A plurality of radial fluid communication ports 88 also pass through the central mandrel 12 to provide fluid communication between the internal flowbore 16 of the mandrel 12 and its radial exterior. As
Beginning once again proximate the upper end of the packer assembly 10, a second set of longitudinal anti-rotation splines 90 are defined upon the central mandrel body 12. Splines 90 interfit with complimentary anti-rotation splines 92 on the central mandrel 12. The interfitting of the splines 90, 92 prevents rotation of the central mandrel 12 components with respect to one another.
The ring 98 is retained in place upon the outer surface of the central mandrel 12 by a housing sub 100 that is secured to the central mandrel 12 by threaded connection 22. An annular space 102 is defined between the lower end of the housing sub 100 and the outer surface of the central mandrel 12. Ring 104 is secured to the lower end of the housing sub 100 at threaded connection 106. The ring 104 provides tensioning portions 105, of a type known in the art, for exerting a tensioning force upon the packer element 110.
An upper end setting sleeve 108 also surrounds the central mandrel 12 below the ring 104. The setting sleeve 108 is used to help set the packer element 110 that lies immediately below it on the radial exterior of the central mandrel 12. During setting of the packer assembly 10, the upper end setting sleeve 108 remains stationary with respect to the central mandrel 12. The upper end setting sleeve 108 has a retainer portion 112 that extends over a portion of the packer element 110. A lower end setting sleeve 114 is located at the lower end of the packer element 110 and also presents a retainer portion 116 that extends over a portion of the packer element 110.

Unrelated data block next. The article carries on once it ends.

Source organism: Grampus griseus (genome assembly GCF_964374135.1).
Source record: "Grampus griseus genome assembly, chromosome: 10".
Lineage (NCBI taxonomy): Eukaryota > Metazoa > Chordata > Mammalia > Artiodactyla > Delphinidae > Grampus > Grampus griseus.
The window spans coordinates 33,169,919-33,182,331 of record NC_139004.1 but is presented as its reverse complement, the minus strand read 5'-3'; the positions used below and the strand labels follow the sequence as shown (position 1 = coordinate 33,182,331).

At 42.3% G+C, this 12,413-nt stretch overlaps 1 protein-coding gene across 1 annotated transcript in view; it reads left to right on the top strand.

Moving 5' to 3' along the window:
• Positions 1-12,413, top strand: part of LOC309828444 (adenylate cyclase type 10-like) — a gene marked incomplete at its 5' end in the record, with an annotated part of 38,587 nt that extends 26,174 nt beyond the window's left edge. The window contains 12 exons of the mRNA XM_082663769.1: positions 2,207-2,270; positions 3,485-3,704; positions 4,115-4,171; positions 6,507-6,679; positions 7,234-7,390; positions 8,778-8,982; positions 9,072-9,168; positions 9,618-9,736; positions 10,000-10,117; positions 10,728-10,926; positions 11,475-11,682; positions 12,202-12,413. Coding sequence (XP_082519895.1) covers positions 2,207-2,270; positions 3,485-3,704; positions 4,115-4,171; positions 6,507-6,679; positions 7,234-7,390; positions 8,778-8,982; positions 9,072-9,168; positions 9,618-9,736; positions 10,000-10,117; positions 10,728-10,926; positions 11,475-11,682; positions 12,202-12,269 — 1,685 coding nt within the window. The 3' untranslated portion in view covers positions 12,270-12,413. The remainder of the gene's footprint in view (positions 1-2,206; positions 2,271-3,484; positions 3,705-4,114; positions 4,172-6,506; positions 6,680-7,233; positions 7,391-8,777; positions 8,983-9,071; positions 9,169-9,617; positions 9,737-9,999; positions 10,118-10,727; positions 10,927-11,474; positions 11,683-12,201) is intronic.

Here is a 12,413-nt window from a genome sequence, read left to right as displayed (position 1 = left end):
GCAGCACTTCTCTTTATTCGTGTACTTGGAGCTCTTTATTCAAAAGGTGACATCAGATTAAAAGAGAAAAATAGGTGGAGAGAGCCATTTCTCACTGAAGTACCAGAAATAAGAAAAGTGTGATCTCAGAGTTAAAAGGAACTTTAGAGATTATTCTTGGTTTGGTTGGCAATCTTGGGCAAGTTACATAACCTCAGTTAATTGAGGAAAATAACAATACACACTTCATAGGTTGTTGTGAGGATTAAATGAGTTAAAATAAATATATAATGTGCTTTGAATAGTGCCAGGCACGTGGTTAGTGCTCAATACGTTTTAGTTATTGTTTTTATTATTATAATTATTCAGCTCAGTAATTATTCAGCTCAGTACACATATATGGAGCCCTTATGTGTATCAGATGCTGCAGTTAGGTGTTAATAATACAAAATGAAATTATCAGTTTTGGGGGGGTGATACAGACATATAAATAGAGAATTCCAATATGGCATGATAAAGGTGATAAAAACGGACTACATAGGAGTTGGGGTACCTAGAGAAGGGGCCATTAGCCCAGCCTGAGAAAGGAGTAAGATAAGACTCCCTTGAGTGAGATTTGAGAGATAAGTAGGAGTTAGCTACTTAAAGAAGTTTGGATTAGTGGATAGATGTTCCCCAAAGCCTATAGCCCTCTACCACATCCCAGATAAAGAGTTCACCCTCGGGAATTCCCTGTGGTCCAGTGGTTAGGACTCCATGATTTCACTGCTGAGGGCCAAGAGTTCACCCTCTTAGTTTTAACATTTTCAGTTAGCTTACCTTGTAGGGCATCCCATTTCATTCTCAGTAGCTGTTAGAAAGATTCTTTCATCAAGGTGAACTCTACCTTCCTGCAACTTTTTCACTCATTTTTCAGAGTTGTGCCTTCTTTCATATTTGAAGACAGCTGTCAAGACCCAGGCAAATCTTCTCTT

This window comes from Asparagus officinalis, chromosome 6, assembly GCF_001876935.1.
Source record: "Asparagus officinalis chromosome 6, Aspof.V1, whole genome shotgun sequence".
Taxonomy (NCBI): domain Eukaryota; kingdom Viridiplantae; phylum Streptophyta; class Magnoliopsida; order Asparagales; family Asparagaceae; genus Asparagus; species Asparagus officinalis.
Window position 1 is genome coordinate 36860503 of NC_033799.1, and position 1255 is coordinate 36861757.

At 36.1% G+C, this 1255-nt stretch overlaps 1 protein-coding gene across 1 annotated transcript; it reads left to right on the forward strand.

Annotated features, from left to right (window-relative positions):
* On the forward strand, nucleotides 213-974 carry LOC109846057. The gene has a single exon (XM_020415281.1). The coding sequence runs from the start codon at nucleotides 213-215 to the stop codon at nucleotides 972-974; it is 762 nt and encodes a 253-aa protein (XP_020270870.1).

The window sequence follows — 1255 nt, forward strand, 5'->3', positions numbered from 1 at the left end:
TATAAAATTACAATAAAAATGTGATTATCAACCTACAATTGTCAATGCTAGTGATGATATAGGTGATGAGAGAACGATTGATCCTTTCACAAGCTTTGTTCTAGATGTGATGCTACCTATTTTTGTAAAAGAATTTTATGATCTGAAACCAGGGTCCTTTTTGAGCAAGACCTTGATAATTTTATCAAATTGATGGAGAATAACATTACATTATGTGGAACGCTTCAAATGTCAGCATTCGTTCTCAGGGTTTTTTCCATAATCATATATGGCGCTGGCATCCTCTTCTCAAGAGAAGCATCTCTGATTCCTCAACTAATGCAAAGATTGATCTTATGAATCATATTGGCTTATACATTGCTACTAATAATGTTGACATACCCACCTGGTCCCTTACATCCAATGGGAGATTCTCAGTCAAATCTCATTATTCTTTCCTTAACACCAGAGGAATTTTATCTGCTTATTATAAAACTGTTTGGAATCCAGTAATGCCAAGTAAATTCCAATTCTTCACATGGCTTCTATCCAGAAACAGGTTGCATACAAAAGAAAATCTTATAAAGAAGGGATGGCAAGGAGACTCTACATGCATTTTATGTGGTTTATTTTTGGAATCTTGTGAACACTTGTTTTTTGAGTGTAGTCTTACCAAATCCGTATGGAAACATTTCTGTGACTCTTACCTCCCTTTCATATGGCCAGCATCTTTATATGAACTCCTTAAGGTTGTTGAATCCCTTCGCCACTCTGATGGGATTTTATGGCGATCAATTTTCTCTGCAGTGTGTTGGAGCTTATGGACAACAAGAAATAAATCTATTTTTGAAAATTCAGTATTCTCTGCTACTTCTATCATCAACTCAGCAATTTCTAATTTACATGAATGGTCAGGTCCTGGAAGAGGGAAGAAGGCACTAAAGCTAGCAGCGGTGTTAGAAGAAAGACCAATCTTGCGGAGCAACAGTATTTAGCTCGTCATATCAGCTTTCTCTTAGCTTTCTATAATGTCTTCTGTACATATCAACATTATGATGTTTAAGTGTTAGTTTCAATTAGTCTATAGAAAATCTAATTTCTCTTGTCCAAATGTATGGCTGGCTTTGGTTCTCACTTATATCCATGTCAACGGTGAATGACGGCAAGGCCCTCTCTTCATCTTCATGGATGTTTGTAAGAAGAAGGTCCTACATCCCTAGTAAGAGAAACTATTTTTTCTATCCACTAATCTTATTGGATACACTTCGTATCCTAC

The packer element 110 is preferably a composite packer element as described in U.S. Pat. No. 6,843,315, issued to Coronado et al. This patent is owned by the assignee of the present invention and is herein incorporated by reference. This type of packer element is suitable for use in creating a fluid seal in larger bores and even uncased borehole sections. Below the lower end setting sleeve 114 is a setting, or actuating, assembly, generally shown at 118, having an upper sub 120 with fluid fill port 122, a setting assembly housing 124 and a lower sub 126. The setting assembly housing 124 encases an atmospheric chamber 128. The atmospheric chamber 128 is bounded at axial ends by the upper and lower subs 120, 126. When the piston assembly 10 is in the unset position (shown in